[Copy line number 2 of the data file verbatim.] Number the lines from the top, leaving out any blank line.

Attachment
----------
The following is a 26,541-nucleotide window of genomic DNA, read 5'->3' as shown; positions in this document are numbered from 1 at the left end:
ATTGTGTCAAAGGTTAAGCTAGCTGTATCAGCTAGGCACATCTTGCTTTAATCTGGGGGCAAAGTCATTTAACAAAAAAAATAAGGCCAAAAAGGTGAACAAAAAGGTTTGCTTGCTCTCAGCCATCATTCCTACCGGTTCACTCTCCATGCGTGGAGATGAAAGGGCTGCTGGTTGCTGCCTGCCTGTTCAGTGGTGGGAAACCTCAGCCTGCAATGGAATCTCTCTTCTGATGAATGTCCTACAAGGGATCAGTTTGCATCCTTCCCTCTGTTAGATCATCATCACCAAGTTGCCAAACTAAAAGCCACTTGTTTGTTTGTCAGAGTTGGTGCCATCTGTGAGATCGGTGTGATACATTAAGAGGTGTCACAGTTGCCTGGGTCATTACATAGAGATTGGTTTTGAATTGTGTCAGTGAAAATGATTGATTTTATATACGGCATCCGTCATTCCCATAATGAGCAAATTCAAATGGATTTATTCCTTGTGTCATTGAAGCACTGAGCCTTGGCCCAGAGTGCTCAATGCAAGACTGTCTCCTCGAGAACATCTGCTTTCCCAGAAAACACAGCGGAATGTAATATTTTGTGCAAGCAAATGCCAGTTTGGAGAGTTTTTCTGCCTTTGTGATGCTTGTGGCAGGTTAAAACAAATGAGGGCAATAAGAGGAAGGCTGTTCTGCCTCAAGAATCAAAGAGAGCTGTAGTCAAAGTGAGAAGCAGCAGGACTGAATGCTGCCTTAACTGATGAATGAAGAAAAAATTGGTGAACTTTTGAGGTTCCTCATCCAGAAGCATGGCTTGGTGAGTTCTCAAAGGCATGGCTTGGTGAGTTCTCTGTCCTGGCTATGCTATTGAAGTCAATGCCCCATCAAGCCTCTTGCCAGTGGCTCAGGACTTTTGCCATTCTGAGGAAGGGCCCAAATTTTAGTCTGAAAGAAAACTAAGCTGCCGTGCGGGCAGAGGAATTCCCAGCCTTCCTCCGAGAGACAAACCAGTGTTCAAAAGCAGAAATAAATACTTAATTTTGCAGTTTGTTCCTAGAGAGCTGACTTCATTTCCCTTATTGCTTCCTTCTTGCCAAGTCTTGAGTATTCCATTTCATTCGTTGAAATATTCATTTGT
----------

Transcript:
ATTGTGTCAAAGGTTAAGCTAGCTGTATCAGCTAGGCACATCTTGCTTTAATCTGGGGGCAAAGTCATTTAACAAAAAAAATAAGGCCAAAAAGGTGAACAAAAAGGTTTGCTTGCTCTCAGCCATCATTCCTACCGGTTCACTCTCCATGCGTGGAGATGAAAGGGCTGCTGGTTGCTGCCTGCCTGTTCAGTGGTGGGAAACCTCAGCCTGCAATGGAATCTCTCTTCTGATGAATGTCCTACAAGGGATCAGTTTGCATCCTTCCCTCTGTTAGATCATCATCACCAAGTTGCCAAACTAAAAGCCACTTGTTTGTTTGTCAGAGTTGGTGCCATCTGTGAGATCGGTGTGATACATTAAGAGGTGTCACAGTTGCCTGGGTCATTACATAGAGATTGGTTTTGAATTGTGTCAGTGAAAATGATTGATTTTATATACGGCATCCGTCATTCCCATAATGAGCAAATTCAAATGGATTTATTCCTTGTGTCATTGAAGCACTGAGCCTTGGCCCAGAGTGCTCAATGCAAGACTGTCTCCTCGAGAACATCTGCTTTCCCAGAAAACACAGCGGAATGTAATATTTTGTGCAAGCAAATGCCAGTTTGGAGAGTTTTTCTGCCTTTGTGATGCTTGTGGCAGGTTAAAACAAATGAGGGCAATAAGAGGAAGGCTGTTCTGCCTCAAGAATCAAAGAGAGCTGTAGTCAAAGTGAGAAGCAGCAGGACTGAATGCTGCCTTAACTGATGAATGAAGAAAAAATTGGTGAACTTTTGAGGTTCCTCATCCAGAAGCATGGCTTGGTGAGTTCTCAAAGGCATGGCTTGGTGAGTTCTCTGTCCTGGCTATGCTATTGAAGTCAATGCCCCATCAAGCCTCTTGCCAGTGGCTCAGGACTTTTGCCATTCTGAGGAAGGGCCCAAATTTTAGTCTGAAAGAAAACTAAGCTGCCGTGCGGGCAGAGGAATTCCCAGCCTTCCTCCGAGAGACAAACCAGTGTTCAAAAGCAGAAATAAATACTTAATTTTGCAGTTTGTTCCTAGAGAGCTGACTTCATTTCCCTTATTGCTTCCTTCTTGCCAAGTCTTGAGTATTCCATTTCATTCGTTGAAATATTCATTTGT